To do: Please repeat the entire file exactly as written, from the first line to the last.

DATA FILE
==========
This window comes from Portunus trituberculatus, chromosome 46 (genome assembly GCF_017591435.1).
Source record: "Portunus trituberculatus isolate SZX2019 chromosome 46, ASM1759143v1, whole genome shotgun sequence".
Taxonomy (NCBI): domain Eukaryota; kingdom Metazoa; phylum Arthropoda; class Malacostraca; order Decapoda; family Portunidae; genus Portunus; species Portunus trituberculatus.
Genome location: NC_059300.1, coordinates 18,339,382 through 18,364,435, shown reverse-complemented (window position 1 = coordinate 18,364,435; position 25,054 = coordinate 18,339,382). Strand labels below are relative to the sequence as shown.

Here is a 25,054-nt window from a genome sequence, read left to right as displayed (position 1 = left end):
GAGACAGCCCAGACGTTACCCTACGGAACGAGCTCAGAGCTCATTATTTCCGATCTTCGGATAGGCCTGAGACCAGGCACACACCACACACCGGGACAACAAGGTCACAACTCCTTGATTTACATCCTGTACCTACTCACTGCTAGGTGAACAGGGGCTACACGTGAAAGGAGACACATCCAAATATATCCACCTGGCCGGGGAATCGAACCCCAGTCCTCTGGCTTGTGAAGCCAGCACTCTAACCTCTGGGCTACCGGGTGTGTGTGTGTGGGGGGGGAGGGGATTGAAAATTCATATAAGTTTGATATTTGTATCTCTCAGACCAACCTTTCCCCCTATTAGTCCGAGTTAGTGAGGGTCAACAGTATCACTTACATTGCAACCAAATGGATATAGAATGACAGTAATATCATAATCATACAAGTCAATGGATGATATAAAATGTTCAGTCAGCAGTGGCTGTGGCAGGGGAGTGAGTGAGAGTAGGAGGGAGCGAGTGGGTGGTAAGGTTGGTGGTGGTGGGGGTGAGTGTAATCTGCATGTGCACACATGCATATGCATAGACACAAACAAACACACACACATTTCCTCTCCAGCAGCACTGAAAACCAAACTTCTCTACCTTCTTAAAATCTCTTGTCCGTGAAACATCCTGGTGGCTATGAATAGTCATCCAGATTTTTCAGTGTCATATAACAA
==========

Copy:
This window comes from Portunus trituberculatus, chromosome 46 (genome assembly GCF_017591435.1).
Source record: "Portunus trituberculatus isolate SZX2019 chromosome 46, ASM1759143v1, whole genome shotgun sequence".
Taxonomy (NCBI): domain Eukaryota; kingdom Metazoa; phylum Arthropoda; class Malacostraca; order Decapoda; family Portunidae; genus Portunus; species Portunus trituberculatus.
Genome location: NC_059300.1, coordinates 18,339,382 through 18,364,435, shown reverse-complemented (window position 1 = coordinate 18,364,435; position 25,054 = coordinate 18,339,382). Strand labels below are relative to the sequence as shown.

Here is a 25,054-nt window from a genome sequence, read left to right as displayed (position 1 = left end):
GAGACAGCCCAGACGTTACCCTACGGAACGAGCTCAGAGCTCATTATTTCCGATCTTCGGATAGGCCTGAGACCAGGCACACACCACACACCGGGACAACAAGGTCACAACTCCTTGATTTACATCCTGTACCTACTCACTGCTAGGTGAACAGGGGCTACACGTGAAAGGAGACACATCCAAATATATCCACCTGGCCGGGGAATCGAACCCCAGTCCTCTGGCTTGTGAAGCCAGCACTCTAACCTCTGGGCTACCGGGTGTGTGTGTGTGGGGGGGGAGGGGATTGAAAATTCATATAAGTTTGATATTTGTATCTCTCAGACCAACCTTTCCCCCTATTAGTCCGAGTTAGTGAGGGTCAACAGTATCACTTACATTGCAACCAAATGGATATAGAATGACAGTAATATCATAATCATACAAGTCAATGGATGATATAAAATGTTCAGTCAGCAGTGGCTGTGGCAGGGGAGTGAGTGAGAGTAGGAGGGAGCGAGTGGGTGGTAAGGTTGGTGGTGGTGGGGGTGAGTGTAATCTGCATGTGCACACATGCATATGCATAGACACAAACAAACACACACACATTTCCTCTCCAGCAGCACTGAAAACCAAACTTCTCTACCTTCTTAAAATCTCTTGTCCGTGAAACATCCTGGTGGCTATGAATAGTCATCCAGATTTTTCAGTGTCATATAACAA